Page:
Solskjaer needs to realise he doesn’t have the Class of ’92

While the effort that Ole Gunnar Solskjaer is putting it to return to the Manchester United tradition of youth development is admirable, the manner it is done is proving counterproductive. 

It was nearly 25 years ago that Alex Hansen dared to say “You can’t win anything with kids,” a statement that Sir Alex Ferguson seemed to take personally as United pipped Newcastle United to the title by four points. The squad contained David Beckham, Ryan Giggs, Paul Scholes, Nicky Butt, and the Nevilles, Gary and Phil. Famously, the Class of ’92.

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Before that, the Busby Babes exemplified United’s policy of youth, winning the 1955/56 and 1956/57 seasons with an average of 21 and 22 respectively. Youth is a tradition deeply ingrained in the psyche of Manchester United and to ignore the academy would be disrespectful to all aspects of the club.

Tahith Chong, Brandon Williams, Mason Greenwood, Axel Tuanzebe, Angel Gomes, Timothy Fosu-Mensah, James Garner. All youth products in that are part of Solskjaer’s squad this year. They have all made their senior debuts, some before Solskjaer, although Garner and Fosu-Mensah are yet to feature this season.

It would be harsh to say that they’ve performed poorly, often proving to be the better players in many of the games so far. Chong was a brilliant injection during United’s 1-0 victory over Leicester City, Tuanzebe was a standout against Astana and Rochdale, Williams was one of the minimal highlights against Alkmaar, and Greenwood needs no introduction.

But as much as Solskjaer is trying to replicate his own manager’s success at Old Trafford, he has to realise the situations are drastically different.

When the Class of ’92 came to flourish, Ferguson’s squad was given a new profile by a talented group of youngsters in Beckham, Giggs, Scholes, Butt, and the Nevilles. However, it was the quality surrounding these players which enabled such success – Brian McClair, Steve Bruce, Denis Irwin, Eric Cantona, Peter Schmeichel, Andrew Cole, Lee Sharpe and Gary Pallister.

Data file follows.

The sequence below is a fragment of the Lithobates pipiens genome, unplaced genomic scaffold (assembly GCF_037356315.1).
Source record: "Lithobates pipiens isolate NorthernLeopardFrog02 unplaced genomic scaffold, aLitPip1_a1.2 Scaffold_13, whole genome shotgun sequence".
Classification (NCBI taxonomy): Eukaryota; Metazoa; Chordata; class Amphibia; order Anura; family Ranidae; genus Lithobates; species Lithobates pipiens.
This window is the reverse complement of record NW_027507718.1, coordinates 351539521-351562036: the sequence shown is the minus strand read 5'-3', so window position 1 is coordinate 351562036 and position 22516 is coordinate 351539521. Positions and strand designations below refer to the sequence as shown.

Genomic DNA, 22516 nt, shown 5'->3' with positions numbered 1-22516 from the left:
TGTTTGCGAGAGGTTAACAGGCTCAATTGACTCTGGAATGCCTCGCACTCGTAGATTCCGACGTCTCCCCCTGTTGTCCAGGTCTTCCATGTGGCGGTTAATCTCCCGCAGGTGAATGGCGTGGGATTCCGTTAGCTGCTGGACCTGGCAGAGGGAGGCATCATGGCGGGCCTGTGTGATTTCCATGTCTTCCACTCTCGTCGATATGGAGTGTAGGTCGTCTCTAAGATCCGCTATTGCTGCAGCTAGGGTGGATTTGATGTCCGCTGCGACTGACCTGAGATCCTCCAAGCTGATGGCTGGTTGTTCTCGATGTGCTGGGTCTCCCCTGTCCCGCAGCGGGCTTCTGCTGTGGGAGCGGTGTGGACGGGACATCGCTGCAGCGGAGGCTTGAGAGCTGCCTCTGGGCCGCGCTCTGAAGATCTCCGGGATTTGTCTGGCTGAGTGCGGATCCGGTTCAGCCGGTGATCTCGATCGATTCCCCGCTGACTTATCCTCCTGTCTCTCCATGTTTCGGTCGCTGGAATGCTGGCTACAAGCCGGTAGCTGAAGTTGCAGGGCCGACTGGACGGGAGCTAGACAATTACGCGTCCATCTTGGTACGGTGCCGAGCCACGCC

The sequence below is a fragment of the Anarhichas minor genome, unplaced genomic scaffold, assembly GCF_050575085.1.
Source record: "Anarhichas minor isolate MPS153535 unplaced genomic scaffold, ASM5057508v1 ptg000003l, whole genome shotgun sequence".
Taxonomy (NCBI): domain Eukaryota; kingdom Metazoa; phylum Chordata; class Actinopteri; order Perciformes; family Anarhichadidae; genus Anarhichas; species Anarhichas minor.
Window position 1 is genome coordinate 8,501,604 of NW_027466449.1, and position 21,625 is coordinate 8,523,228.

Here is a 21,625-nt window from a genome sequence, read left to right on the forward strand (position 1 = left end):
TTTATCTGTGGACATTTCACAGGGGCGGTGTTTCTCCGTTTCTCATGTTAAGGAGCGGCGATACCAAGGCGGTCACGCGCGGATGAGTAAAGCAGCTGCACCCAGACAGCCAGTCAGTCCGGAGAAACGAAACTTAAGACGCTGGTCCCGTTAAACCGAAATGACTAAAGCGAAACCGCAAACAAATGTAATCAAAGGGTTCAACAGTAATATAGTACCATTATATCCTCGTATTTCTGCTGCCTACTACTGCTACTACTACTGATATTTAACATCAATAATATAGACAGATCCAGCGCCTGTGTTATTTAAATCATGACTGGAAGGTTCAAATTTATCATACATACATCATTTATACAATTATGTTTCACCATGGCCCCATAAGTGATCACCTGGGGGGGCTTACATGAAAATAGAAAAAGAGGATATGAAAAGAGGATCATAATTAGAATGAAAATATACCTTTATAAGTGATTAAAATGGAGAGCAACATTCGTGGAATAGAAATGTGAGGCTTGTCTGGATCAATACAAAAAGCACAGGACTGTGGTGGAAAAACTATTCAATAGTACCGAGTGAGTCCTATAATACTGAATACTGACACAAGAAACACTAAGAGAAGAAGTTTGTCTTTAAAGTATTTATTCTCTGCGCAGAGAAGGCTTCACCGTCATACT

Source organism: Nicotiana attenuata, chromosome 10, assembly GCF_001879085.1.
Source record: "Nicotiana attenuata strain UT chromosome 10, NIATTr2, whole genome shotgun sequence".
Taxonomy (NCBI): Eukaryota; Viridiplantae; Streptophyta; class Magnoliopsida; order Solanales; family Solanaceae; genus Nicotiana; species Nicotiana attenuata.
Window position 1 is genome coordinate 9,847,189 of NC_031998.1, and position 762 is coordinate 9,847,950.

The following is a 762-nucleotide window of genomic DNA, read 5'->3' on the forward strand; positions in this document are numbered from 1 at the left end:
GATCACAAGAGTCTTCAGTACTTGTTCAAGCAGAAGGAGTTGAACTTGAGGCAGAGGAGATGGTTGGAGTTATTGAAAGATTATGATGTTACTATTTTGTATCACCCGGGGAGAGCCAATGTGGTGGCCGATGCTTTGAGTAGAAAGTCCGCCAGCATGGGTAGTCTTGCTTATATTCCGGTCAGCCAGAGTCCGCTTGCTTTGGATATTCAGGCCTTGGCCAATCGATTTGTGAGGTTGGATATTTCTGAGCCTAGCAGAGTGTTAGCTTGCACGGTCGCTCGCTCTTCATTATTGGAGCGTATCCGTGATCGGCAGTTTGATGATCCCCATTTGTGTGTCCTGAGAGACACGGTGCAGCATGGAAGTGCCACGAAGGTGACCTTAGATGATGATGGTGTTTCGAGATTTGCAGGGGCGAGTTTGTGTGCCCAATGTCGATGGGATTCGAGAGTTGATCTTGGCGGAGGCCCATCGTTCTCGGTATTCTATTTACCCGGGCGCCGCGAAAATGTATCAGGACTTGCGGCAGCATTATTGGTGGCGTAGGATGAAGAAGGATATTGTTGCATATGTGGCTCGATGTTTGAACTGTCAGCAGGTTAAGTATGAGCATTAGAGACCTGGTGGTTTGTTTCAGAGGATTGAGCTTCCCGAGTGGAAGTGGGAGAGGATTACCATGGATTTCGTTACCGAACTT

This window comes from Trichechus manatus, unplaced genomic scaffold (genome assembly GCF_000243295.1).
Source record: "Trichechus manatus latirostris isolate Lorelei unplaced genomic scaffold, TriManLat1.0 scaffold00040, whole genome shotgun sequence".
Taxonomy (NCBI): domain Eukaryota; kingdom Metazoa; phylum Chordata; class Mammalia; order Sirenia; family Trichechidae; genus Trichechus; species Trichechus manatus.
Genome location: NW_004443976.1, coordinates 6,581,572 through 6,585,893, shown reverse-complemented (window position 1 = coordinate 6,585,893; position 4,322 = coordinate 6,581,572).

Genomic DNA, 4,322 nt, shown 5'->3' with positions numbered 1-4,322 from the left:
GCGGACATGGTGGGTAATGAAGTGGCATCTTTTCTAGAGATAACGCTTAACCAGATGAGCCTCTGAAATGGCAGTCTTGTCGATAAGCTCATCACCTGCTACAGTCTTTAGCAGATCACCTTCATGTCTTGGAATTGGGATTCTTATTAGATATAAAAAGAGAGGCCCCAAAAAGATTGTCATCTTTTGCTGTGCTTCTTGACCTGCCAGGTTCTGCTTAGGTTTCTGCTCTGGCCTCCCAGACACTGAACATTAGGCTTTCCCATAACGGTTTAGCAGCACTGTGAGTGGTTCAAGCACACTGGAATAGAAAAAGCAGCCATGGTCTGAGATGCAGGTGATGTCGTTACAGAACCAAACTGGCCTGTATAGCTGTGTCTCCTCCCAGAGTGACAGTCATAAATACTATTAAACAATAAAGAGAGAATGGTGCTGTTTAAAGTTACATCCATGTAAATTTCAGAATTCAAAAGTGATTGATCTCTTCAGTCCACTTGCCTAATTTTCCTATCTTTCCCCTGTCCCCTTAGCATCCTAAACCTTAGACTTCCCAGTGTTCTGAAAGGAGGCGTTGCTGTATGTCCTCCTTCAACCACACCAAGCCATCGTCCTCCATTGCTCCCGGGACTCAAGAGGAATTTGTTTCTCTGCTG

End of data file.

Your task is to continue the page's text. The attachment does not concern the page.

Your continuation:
Simply, Ferguson had the luxury of blending his upcoming talent with experienced heads, ensuring the talent would be nurtured in the best way possible.

It’s something which Solskjaer doesn’t have and that’s something he has to accept. Frankly, it’s not close to what it was once.

While that’s a slightly reductive, Michael Owen-esque statement, it’s none the less true. Solskjaer has a squad with players capable of world-class ability, such as David de Gea and Paul Pogba. Some who have shown glimpses of fantastic ability, namely Daniel James and Anthony Martial. That’s about where the buck stops though, which is where the issue lies.

Granted, an injury list full of strikers hasn’t helped, but shipping Romelu Lukaku and Alexis Sanchez, without signing anyone to replace them was always going to be an issue. Furthermore, United yet again failing to sign a right-wing is proving to be damaging to their season. Playing Daniel James on the left and Juan Mata on the right is a huge tactical imbalance, the two couldn’t be more opposite in their approach.

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If United are going to recover anything of a good season, they need experienced heads to come in. Fast.

Mario Mandzukic was thought to come in this summer to fill the void left by the departing Lukaku, while speculation once again surrounded the Gareth Bale saga, whose move to China fell through late in the window. United can’t afford to let both of them pass again in January.

Mandzukic offers something that is clearly missing at Old Trafford, an aerial threat. There’s not a problem getting a ball into the box, but far too often nobody is there to greet it. Mandzukic is also an excellent finisher, somebody whose tutelage Marcus Rashford is currently in huge need of. For whatever reasons, Solskjaer’s promised lessons aren’t quite doing it for United’s number ten.

Bale, meanwhile, offers the outlet that Aaron Wan-Bissaka is clearly searching for every time he makes a run forward. Mata hovering inside isn’t what the right back wants, while Daniel James’s style of cutting in is counterproductive. United’s attack is so focused down the left it’s so easy to predict for teams. There needs to be another dimension to it.

Mandzukic and Bale are both players with a wealth of experience, the latter was once one of the best in the Premier League. Their additions to the team will take a huge amount of pressure on the upcoming youth products who are currently bearing the burden of being a glimmering light in an otherwise dull season. It will allow United to diversify their approach to games and ensure there are more than just two channels of attack and a few focus areas of possession.

The young players need time to be as good as it looks they will be. But they also can’t be forced into it, the tale of the rushed-and-failed talent is as old as time. Solskjaer needs to add experience desperately if he wants to establish a moniker of Solskjaer’s Sons.

The Author

Billy Brake

University of Edinburgh graduate, Trainee Sports Journalist at News Associates. English born, South African raised. Man United season ticket holder.

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